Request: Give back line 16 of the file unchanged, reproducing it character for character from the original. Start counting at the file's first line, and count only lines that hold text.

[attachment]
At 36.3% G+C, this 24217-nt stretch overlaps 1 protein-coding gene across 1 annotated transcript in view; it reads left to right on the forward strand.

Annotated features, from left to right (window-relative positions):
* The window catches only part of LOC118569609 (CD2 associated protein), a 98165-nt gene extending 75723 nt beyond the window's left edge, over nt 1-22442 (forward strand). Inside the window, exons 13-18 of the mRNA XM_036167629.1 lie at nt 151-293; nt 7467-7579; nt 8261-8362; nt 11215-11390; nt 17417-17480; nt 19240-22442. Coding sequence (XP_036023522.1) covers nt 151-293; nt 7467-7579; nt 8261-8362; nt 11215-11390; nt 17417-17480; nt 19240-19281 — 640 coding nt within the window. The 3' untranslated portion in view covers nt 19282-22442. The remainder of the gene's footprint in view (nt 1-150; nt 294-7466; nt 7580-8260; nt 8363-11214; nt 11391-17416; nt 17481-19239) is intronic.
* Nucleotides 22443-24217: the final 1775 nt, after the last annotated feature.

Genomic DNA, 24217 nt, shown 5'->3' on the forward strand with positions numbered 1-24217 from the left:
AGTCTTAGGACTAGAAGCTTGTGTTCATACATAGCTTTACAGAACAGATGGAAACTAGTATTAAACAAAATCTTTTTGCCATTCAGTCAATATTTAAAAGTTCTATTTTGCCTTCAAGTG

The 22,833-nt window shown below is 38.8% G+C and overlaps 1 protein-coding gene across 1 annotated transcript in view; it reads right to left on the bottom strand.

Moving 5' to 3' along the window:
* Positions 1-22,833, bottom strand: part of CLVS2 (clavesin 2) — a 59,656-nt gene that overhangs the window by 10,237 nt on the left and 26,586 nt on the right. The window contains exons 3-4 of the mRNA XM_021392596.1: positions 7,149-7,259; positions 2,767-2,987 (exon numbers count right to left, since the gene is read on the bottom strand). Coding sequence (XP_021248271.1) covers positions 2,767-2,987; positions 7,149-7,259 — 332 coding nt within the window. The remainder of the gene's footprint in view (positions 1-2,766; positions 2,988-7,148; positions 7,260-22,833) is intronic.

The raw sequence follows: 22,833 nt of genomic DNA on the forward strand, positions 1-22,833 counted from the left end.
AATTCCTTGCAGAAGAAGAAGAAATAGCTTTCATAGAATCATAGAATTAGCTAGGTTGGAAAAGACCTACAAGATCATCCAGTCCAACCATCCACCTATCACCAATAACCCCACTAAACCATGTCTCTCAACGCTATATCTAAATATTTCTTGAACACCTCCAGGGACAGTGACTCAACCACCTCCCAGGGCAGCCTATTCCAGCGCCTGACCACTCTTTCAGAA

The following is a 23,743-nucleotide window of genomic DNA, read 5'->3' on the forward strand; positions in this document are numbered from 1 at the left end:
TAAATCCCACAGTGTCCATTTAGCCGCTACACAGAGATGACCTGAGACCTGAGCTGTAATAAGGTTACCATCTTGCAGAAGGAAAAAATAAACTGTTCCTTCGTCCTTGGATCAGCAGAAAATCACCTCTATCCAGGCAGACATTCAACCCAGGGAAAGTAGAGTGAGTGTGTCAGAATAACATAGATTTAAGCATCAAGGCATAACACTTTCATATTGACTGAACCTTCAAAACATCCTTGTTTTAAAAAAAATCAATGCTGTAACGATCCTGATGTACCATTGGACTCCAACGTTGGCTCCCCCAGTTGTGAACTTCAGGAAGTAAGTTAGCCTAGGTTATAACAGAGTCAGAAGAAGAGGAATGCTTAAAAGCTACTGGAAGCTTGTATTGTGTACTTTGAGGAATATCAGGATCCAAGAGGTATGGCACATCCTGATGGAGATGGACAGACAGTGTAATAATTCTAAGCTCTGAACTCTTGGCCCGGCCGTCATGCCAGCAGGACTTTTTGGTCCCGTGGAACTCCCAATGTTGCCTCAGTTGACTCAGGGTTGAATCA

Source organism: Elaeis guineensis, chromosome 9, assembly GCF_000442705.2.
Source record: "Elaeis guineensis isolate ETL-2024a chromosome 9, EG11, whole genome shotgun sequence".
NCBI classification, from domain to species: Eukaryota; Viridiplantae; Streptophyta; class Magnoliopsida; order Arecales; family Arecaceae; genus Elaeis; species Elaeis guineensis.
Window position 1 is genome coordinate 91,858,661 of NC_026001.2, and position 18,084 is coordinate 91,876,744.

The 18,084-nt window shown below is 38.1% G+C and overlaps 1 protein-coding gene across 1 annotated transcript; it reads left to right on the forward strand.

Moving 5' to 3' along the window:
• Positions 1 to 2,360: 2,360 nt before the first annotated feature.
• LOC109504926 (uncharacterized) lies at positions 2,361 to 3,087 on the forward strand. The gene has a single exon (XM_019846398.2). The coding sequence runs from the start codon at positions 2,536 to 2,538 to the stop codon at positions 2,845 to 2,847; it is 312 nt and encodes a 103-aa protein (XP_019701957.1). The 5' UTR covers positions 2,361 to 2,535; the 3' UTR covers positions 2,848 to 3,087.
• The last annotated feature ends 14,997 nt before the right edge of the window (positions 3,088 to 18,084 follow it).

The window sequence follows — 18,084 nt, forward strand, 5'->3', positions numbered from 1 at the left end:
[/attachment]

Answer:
NCBI classification, from domain to species: Eukaryota; Viridiplantae; Streptophyta; class Magnoliopsida; order Arecales; family Arecaceae; genus Elaeis; species Elaeis guineensis.